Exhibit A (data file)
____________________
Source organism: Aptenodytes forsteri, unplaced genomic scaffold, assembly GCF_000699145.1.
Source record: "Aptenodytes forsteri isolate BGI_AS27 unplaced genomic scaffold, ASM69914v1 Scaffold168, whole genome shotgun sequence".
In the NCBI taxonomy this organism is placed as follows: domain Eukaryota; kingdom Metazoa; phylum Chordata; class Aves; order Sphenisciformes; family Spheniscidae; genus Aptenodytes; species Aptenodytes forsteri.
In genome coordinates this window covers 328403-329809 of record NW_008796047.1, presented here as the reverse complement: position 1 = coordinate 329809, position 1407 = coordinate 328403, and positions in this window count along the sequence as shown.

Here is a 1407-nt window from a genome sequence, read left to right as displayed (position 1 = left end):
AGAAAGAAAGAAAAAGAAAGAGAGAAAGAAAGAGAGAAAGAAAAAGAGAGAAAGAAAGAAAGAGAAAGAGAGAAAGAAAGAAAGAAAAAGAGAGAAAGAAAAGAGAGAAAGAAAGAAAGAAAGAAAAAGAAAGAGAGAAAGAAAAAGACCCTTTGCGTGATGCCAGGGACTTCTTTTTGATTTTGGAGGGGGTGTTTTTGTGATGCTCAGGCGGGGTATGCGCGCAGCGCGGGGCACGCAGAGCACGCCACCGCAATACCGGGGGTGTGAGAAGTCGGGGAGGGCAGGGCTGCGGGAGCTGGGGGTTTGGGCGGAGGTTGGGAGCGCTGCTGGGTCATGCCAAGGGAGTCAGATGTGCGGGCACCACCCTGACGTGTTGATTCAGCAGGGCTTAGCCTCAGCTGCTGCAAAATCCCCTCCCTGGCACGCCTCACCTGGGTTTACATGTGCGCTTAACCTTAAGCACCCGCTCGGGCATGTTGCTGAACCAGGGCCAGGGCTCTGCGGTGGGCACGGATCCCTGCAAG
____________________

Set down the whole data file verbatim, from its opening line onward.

Source organism: Aptenodytes forsteri, unplaced genomic scaffold, assembly GCF_000699145.1.
Source record: "Aptenodytes forsteri isolate BGI_AS27 unplaced genomic scaffold, ASM69914v1 Scaffold168, whole genome shotgun sequence".
In the NCBI taxonomy this organism is placed as follows: domain Eukaryota; kingdom Metazoa; phylum Chordata; class Aves; order Sphenisciformes; family Spheniscidae; genus Aptenodytes; species Aptenodytes forsteri.
In genome coordinates this window covers 328403-329809 of record NW_008796047.1, presented here as the reverse complement: position 1 = coordinate 329809, position 1407 = coordinate 328403, and positions in this window count along the sequence as shown.

Here is a 1407-nt window from a genome sequence, read left to right as displayed (position 1 = left end):
AGAAAGAAAGAAAAAGAAAGAGAGAAAGAAAGAGAGAAAGAAAAAGAGAGAAAGAAAGAAAGAGAAAGAGAGAAAGAAAGAAAGAAAAAGAGAGAAAGAAAAGAGAGAAAGAAAGAAAGAAAGAAAAAGAAAGAGAGAAAGAAAAAGACCCTTTGCGTGATGCCAGGGACTTCTTTTTGATTTTGGAGGGGGTGTTTTTGTGATGCTCAGGCGGGGTATGCGCGCAGCGCGGGGCACGCAGAGCACGCCACCGCAATACCGGGGGTGTGAGAAGTCGGGGAGGGCAGGGCTGCGGGAGCTGGGGGTTTGGGCGGAGGTTGGGAGCGCTGCTGGGTCATGCCAAGGGAGTCAGATGTGCGGGCACCACCCTGACGTGTTGATTCAGCAGGGCTTAGCCTCAGCTGCTGCAAAATCCCCTCCCTGGCACGCCTCACCTGGGTTTACATGTGCGCTTAACCTTAAGCACCCGCTCGGGCATGTTGCTGAACCAGGGCCAGGGCTCTGCGGTGGGCACGGATCCCTGCAAG